# Fraction or percentage regular expression

I'm learning regular expression as part of my Java course. Now I know sometimes the best use of regex is to not use regex at all. But since I have to use it for this course and learn it, I figure I might as well learn it properly.

I am matching (##/##) or (##) where # is a number 0-9. All white space is ignored (except for in between the digits ##). In context, I'm matching a fraction (10/20) or a percentage (50).

For example ( ## / ## ) and ( ## ) are valid. (# #/# #) and (# #) are not.

Code / Explanation:

(?:[(])(?:[ ]*)?([\d][\d])(?:[ ]*)?(?:[\/])?(?:[ ]*)?([\d][\d])?(?:[ ]*)?(?:[)])


(?:[(])          Beginning parathensis (
(?:[ ]*)?        All white space
([\d][\d])       Two digits for the first number ##
(?:[ ]*)?        All white space
(?:[\/])?        Forward slash /
(?:[ ]*)?        All white space
([\d][\d])?      Two digits for the second number ##
(?:[ ]*)?        All white space
(?:[)])          Closing parathensis )


Try it online

Example usage in Java:

String regex = "(?:[(])(?:[ ]*)?([\\d][\\d])(?:[ ]*)?(?:[\\/])?(?:[ ]*)?([\\d][\\d])?(?:[ ]*)?(?:[)])";
String test = "(20/50)";

if (test.matches(regex)) { // true
System.out.println("Valid.");
else {
System.out.println("Invalid.");
}


Everything is setup using non-capture groups, except for the two digits. This is so I can reference the capture groups in my code (and simply check if group 2 is null before trying to use it, indicating (##) not (##/##)).

This is basically my first time writing regex from complete scratch. Some questions are:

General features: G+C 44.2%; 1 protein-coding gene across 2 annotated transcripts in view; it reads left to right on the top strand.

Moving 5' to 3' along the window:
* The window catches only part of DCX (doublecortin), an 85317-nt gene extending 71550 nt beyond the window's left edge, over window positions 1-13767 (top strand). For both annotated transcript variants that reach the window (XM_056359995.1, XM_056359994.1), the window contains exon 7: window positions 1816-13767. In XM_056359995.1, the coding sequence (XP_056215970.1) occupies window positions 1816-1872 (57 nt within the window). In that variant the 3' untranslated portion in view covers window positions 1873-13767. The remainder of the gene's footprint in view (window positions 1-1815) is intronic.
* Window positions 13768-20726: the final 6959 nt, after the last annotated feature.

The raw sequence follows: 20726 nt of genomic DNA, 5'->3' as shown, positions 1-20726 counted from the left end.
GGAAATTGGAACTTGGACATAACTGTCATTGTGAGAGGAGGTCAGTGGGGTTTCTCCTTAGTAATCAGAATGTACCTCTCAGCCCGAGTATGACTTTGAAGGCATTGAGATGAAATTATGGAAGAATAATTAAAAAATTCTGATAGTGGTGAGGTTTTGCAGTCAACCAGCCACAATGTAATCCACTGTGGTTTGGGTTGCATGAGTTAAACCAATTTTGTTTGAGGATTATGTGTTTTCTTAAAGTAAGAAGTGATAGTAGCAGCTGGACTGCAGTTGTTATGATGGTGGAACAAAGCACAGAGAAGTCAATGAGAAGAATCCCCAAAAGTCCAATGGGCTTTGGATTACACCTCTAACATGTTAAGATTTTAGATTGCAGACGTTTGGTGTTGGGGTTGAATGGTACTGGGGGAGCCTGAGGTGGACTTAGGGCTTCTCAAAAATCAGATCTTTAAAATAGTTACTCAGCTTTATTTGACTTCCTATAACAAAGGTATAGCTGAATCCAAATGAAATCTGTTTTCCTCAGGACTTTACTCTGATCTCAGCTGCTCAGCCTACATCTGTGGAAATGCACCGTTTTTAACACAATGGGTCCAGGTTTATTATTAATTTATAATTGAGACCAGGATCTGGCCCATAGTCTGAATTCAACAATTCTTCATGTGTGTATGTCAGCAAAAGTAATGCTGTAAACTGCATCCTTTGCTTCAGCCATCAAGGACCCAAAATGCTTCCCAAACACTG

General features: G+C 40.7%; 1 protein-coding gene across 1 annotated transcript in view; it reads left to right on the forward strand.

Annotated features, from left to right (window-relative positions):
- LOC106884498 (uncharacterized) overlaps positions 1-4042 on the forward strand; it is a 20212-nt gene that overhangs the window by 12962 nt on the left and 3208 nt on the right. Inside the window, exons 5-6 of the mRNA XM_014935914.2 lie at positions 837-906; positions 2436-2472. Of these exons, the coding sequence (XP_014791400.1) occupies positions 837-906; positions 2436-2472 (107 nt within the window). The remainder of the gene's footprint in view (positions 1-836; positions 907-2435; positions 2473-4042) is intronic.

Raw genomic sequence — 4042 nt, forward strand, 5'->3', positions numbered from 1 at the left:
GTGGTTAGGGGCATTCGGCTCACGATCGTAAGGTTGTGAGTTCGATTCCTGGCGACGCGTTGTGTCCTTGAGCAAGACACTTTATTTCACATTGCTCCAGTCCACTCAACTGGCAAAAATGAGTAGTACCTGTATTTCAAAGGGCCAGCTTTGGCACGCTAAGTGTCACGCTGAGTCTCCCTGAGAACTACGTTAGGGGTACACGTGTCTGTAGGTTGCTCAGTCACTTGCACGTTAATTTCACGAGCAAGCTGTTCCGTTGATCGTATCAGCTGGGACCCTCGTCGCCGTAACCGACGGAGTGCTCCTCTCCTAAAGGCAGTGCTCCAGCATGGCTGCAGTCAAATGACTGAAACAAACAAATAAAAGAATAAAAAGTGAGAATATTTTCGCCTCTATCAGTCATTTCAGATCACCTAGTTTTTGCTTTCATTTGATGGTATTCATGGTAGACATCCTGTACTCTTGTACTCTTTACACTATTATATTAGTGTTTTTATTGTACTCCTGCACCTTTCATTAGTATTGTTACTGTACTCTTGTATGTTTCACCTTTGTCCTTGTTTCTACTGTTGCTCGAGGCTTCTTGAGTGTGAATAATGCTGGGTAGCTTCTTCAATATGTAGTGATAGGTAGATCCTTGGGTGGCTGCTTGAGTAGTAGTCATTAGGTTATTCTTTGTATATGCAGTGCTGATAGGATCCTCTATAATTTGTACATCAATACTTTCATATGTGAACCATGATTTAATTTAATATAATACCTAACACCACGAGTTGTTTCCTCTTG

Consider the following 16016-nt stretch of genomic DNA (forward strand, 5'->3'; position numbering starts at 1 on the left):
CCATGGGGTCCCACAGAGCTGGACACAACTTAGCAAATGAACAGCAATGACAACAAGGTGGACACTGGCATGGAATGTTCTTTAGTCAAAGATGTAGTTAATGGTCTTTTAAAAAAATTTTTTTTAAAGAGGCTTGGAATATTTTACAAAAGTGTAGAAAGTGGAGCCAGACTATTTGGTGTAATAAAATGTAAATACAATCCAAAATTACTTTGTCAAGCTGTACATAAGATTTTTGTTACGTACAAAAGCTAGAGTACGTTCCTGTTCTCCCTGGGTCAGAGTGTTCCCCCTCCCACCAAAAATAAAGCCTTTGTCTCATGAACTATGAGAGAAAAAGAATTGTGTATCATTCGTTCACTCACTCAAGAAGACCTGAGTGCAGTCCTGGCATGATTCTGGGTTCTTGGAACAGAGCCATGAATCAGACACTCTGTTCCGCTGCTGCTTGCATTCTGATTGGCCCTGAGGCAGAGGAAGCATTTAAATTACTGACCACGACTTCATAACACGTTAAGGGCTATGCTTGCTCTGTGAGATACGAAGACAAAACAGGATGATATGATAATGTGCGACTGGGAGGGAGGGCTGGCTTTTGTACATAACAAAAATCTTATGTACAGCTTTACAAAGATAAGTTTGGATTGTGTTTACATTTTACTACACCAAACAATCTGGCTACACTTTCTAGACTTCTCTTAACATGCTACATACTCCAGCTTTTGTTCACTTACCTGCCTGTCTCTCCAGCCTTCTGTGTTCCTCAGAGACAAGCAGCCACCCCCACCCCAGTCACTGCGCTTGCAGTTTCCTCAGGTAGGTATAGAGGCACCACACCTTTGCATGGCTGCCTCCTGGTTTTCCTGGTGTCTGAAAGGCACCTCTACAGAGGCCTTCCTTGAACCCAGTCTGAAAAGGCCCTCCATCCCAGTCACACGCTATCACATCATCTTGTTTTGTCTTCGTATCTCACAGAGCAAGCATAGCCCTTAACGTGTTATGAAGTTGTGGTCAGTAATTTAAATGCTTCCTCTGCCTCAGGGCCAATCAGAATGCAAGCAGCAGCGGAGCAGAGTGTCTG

• Should I be wrapping everything in [ ] even when they can be left out? i.e. (?: *) instead of (?:[ ]*).
• Is my use of non-capture groups the right way to do things (feels verbose to me)?

Generally, what can I improve on?

Your regex accepts (20/) as valid input, and I suspect that you didn't intend to consider it valid.

Your regex rejects one-digit numbers. If that is intentional, you might want to write a comment about it in the code.

As you suspected, this is a very "noisy" regex — nearly unreadable. This expression would do the job:

String regex = "\$$*(\\d{2}) *(?:/ *(\\d{2}) *)?\$$";


There is no need to wrap everything in [ ]. In this particular problem, there aren't even any character classes to speak of. The only place where the square brackets might be justified is as a hack to formulate the expression with fewer backslashes:

String regex = "[(] *(\\d{2}) *(?:/ *(\\d{2}) *)?[)]";


In (?:[ ]*)?, the square brackets are pointless. The ? is redundant with *. So, you can just write a space followed by *.

In ([\d][\d]), the square brackets are pointless, and I would slightly prefer seeing (\d{2}) to (\d\d), since it can more easily be modified to accommodate different numbers of digits.

You might want to consider naming the capture groups for clarity:

String regex = "\$$*(?<numerator>\\d{2}) *(?:/ *(?<denominator>\\d{2}) *)?\$$";